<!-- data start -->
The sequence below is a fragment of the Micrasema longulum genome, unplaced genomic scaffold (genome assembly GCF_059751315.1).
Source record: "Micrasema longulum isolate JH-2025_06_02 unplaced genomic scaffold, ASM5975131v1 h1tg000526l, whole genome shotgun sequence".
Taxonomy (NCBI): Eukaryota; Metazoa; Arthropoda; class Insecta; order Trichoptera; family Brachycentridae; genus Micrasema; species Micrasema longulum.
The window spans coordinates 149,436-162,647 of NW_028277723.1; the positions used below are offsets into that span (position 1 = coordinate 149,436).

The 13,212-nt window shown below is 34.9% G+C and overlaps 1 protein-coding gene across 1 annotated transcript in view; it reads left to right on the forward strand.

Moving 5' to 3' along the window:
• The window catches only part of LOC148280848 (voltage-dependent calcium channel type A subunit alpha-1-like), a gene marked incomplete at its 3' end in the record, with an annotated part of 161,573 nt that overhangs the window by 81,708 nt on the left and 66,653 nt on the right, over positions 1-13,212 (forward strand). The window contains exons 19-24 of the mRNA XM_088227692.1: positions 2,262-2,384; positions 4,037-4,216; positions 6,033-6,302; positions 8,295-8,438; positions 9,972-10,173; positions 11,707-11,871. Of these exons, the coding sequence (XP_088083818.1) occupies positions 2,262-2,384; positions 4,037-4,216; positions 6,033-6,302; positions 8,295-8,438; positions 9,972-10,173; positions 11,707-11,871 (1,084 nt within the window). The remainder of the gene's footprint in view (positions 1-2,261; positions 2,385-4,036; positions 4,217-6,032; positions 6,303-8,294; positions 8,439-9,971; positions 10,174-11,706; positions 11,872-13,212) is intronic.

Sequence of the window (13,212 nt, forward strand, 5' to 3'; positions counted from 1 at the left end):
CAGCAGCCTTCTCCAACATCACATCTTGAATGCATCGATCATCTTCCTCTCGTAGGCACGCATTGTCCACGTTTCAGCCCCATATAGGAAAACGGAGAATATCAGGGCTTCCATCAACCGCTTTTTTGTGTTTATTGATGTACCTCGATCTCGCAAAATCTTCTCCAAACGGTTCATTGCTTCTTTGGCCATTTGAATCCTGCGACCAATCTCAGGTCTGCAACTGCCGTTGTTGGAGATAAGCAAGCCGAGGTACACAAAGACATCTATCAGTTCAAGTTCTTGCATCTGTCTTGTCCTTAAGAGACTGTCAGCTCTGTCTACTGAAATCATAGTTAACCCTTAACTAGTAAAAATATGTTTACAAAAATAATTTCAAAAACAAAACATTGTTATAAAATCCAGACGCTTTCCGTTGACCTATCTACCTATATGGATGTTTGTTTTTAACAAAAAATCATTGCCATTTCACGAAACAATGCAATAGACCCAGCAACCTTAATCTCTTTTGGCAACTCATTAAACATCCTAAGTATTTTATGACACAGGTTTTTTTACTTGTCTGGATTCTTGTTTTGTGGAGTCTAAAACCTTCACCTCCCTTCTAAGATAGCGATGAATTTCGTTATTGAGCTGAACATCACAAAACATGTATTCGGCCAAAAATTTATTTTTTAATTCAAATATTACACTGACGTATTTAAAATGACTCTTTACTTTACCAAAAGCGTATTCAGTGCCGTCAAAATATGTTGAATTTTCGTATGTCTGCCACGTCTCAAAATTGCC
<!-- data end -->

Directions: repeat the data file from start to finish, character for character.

The sequence below is a fragment of the Micrasema longulum genome, unplaced genomic scaffold (genome assembly GCF_059751315.1).
Source record: "Micrasema longulum isolate JH-2025_06_02 unplaced genomic scaffold, ASM5975131v1 h1tg000526l, whole genome shotgun sequence".
Taxonomy (NCBI): Eukaryota; Metazoa; Arthropoda; class Insecta; order Trichoptera; family Brachycentridae; genus Micrasema; species Micrasema longulum.
The window spans coordinates 149,436-162,647 of NW_028277723.1; the positions used below are offsets into that span (position 1 = coordinate 149,436).

The 13,212-nt window shown below is 34.9% G+C and overlaps 1 protein-coding gene across 1 annotated transcript in view; it reads left to right on the forward strand.

Moving 5' to 3' along the window:
• The window catches only part of LOC148280848 (voltage-dependent calcium channel type A subunit alpha-1-like), a gene marked incomplete at its 3' end in the record, with an annotated part of 161,573 nt that overhangs the window by 81,708 nt on the left and 66,653 nt on the right, over positions 1-13,212 (forward strand). The window contains exons 19-24 of the mRNA XM_088227692.1: positions 2,262-2,384; positions 4,037-4,216; positions 6,033-6,302; positions 8,295-8,438; positions 9,972-10,173; positions 11,707-11,871. Of these exons, the coding sequence (XP_088083818.1) occupies positions 2,262-2,384; positions 4,037-4,216; positions 6,033-6,302; positions 8,295-8,438; positions 9,972-10,173; positions 11,707-11,871 (1,084 nt within the window). The remainder of the gene's footprint in view (positions 1-2,261; positions 2,385-4,036; positions 4,217-6,032; positions 6,303-8,294; positions 8,439-9,971; positions 10,174-11,706; positions 11,872-13,212) is intronic.

Sequence of the window (13,212 nt, forward strand, 5' to 3'; positions counted from 1 at the left end):
CAGCAGCCTTCTCCAACATCACATCTTGAATGCATCGATCATCTTCCTCTCGTAGGCACGCATTGTCCACGTTTCAGCCCCATATAGGAAAACGGAGAATATCAGGGCTTCCATCAACCGCTTTTTTGTGTTTATTGATGTACCTCGATCTCGCAAAATCTTCTCCAAACGGTTCATTGCTTCTTTGGCCATTTGAATCCTGCGACCAATCTCAGGTCTGCAACTGCCGTTGTTGGAGATAAGCAAGCCGAGGTACACAAAGACATCTATCAGTTCAAGTTCTTGCATCTGTCTTGTCCTTAAGAGACTGTCAGCTCTGTCTACTGAAATCATAGTTAACCCTTAACTAGTAAAAATATGTTTACAAAAATAATTTCAAAAACAAAACATTGTTATAAAATCCAGACGCTTTCCGTTGACCTATCTACCTATATGGATGTTTGTTTTTAACAAAAAATCATTGCCATTTCACGAAACAATGCAATAGACCCAGCAACCTTAATCTCTTTTGGCAACTCATTAAACATCCTAAGTATTTTATGACACAGGTTTTTTTACTTGTCTGGATTCTTGTTTTGTGGAGTCTAAAACCTTCACCTCCCTTCTAAGATAGCGATGAATTTCGTTATTGAGCTGAACATCACAAAACATGTATTCGGCCAAAAATTTATTTTTTAATTCAAATATTACACTGACGTATTTAAAATGACTCTTTACTTTACCAAAAGCGTATTCAGTGCCGTCAAAATATGTTGAATTTTCGTATGTCTGCCACGTCTCAAAATTGCC